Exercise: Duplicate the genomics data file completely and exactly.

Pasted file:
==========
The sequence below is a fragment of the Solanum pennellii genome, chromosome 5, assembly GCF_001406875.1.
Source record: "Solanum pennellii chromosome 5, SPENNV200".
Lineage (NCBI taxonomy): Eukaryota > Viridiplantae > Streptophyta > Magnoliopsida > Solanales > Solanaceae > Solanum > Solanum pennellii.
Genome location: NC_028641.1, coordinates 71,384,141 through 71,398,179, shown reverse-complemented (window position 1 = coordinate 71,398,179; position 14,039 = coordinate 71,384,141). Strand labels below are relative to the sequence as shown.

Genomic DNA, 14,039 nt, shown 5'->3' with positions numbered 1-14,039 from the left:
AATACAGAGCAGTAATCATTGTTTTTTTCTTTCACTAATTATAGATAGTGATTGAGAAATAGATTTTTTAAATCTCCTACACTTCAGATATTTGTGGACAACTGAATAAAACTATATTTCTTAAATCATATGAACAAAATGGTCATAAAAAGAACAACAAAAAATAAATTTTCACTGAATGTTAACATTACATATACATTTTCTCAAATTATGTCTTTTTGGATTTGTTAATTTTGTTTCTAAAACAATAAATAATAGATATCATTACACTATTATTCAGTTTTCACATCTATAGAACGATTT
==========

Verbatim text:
The sequence below is a fragment of the Solanum pennellii genome, chromosome 5, assembly GCF_001406875.1.
Source record: "Solanum pennellii chromosome 5, SPENNV200".
Lineage (NCBI taxonomy): Eukaryota > Viridiplantae > Streptophyta > Magnoliopsida > Solanales > Solanaceae > Solanum > Solanum pennellii.
Genome location: NC_028641.1, coordinates 71,384,141 through 71,398,179, shown reverse-complemented (window position 1 = coordinate 71,398,179; position 14,039 = coordinate 71,384,141). Strand labels below are relative to the sequence as shown.

Genomic DNA, 14,039 nt, shown 5'->3' with positions numbered 1-14,039 from the left:
AATACAGAGCAGTAATCATTGTTTTTTTCTTTCACTAATTATAGATAGTGATTGAGAAATAGATTTTTTAAATCTCCTACACTTCAGATATTTGTGGACAACTGAATAAAACTATATTTCTTAAATCATATGAACAAAATGGTCATAAAAAGAACAACAAAAAATAAATTTTCACTGAATGTTAACATTACATATACATTTTCTCAAATTATGTCTTTTTGGATTTGTTAATTTTGTTTCTAAAACAATAAATAATAGATATCATTACACTATTATTCAGTTTTCACATCTATAGAACGATTT